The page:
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SRC juggles hot issues at marathon meeting

This article was originally published in The Notebook. In August 2020, The Notebook became Chalkbeat Philadelphia.

A five-plus-hour SRC meeting Wednesday was topped off by a stream of supporters and critics of the proposal to turn over Audenried High School to Universal Companies as a charter school. The move is part of the Promise Neighborhood and Renaissance School plans.

The unusual evening session of the body delved into a number of the other hot issues – charter expansions, budget cuts, school closings – confronting them this winter:

  • Only four of 20 charter schools requesting enrollment or grade expansions had their long-standing requests approved. Other requests were deferred to an April 20 meeting. Officials cited budget constraints in approving only 425 of the 4,160 seats requested, at a cost of $4.4 million. The four schools approved, each of which had plans to grow by a grade last year and again this year, are Alliance for Progress (25 seats), De Hostos (100 seats), KIPP Philadelphia (150 seats), and New Foundations (150 seats). Over the dissenting vote of Commissioner Johnny Irizarry, the SRC ruled that only charters with a score of 1 or 2 on the District’s school performance index will be considered in April.
  • Community Academy Charter School faces the threat of non-renewal of its charter, after the SRC failed to muster the three votes needed for renewal as recommended by District staff. Commissioner Joseph Dworetzky, who voted no, said he was "troubled by the renewal of a charter that has such a low level of academic performance." The school is in Corrective Action II status. Chair Robert Archie recused himself from the vote.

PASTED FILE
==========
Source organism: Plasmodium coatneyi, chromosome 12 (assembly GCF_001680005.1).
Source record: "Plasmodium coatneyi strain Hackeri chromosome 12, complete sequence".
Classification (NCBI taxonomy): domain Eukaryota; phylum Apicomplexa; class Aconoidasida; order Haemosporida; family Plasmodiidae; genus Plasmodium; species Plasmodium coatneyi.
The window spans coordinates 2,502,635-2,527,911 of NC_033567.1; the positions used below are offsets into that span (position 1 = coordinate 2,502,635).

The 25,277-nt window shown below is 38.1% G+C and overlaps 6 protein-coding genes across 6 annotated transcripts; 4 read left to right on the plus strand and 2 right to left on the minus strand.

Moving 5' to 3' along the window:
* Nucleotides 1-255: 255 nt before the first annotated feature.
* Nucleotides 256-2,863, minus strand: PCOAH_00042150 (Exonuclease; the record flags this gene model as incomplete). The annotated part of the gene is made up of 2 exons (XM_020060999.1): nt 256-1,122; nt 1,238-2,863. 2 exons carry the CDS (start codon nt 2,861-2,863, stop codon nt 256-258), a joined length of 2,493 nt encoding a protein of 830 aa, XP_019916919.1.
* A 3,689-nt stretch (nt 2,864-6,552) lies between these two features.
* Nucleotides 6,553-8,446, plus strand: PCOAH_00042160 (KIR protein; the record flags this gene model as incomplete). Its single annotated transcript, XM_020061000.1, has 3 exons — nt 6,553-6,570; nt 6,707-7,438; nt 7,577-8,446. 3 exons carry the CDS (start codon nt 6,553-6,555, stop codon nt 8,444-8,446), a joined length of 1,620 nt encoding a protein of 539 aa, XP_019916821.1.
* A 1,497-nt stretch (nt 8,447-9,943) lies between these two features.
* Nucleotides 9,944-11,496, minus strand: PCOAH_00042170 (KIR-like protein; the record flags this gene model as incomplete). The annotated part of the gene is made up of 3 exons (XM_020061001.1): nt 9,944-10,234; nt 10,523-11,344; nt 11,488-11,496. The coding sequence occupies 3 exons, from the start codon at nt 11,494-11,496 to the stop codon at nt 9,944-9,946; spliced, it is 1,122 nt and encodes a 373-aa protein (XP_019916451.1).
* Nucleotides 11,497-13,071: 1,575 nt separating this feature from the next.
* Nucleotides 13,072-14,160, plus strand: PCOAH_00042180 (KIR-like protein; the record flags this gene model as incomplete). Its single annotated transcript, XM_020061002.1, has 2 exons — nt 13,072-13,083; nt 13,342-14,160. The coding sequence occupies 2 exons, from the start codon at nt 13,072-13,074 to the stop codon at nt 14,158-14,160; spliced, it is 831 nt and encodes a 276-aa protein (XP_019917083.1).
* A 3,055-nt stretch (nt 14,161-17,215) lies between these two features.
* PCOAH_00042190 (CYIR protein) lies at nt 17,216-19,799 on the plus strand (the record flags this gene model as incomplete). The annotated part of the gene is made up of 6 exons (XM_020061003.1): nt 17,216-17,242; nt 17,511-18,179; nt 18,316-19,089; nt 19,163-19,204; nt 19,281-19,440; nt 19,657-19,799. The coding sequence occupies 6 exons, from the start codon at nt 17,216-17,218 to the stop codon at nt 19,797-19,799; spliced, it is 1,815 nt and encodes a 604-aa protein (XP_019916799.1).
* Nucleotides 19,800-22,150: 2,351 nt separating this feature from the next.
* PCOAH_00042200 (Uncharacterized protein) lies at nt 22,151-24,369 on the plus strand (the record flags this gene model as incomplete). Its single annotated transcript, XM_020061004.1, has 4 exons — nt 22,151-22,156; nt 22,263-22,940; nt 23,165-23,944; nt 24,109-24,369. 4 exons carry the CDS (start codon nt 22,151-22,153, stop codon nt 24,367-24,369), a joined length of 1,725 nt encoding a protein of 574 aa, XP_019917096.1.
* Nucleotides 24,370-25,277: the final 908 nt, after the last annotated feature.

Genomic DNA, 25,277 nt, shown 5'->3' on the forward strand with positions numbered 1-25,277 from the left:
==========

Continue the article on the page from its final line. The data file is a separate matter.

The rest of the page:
• Four other charters, YouthBuild Philadelphia, Harambee Institute, Mastery-Shoemaker, and West Philadelphia Achievement, were awarded five-year renewals.
  • In a budget presentation, Michael Masch, chief financial officer, told the SRC that 25 to 30 percent reductions in central office staff "are where we start," as the District prepares to tackle a budget shortfall in excess of $400 million for next year. Masch said a draft budget for 2011-12, once promised in February, is now not expected until "somewhere in early April." Masch promised extensive community meetings about the budget. He said the District had anticipated the loss of federal stimulus dollars – now estimated to be a $300 million hit – but urged the District’s city and state funders to "do no further harm." Both city and state budget proposals are expected in early March.
  • In a presentation on the District’s facilities master plan, Deputy Superintendent Leroy Nunery told the commission that they should expect recommendations about school closings and consolidations from staff in March. A round of community meetings to discuss those recommendations will follow.

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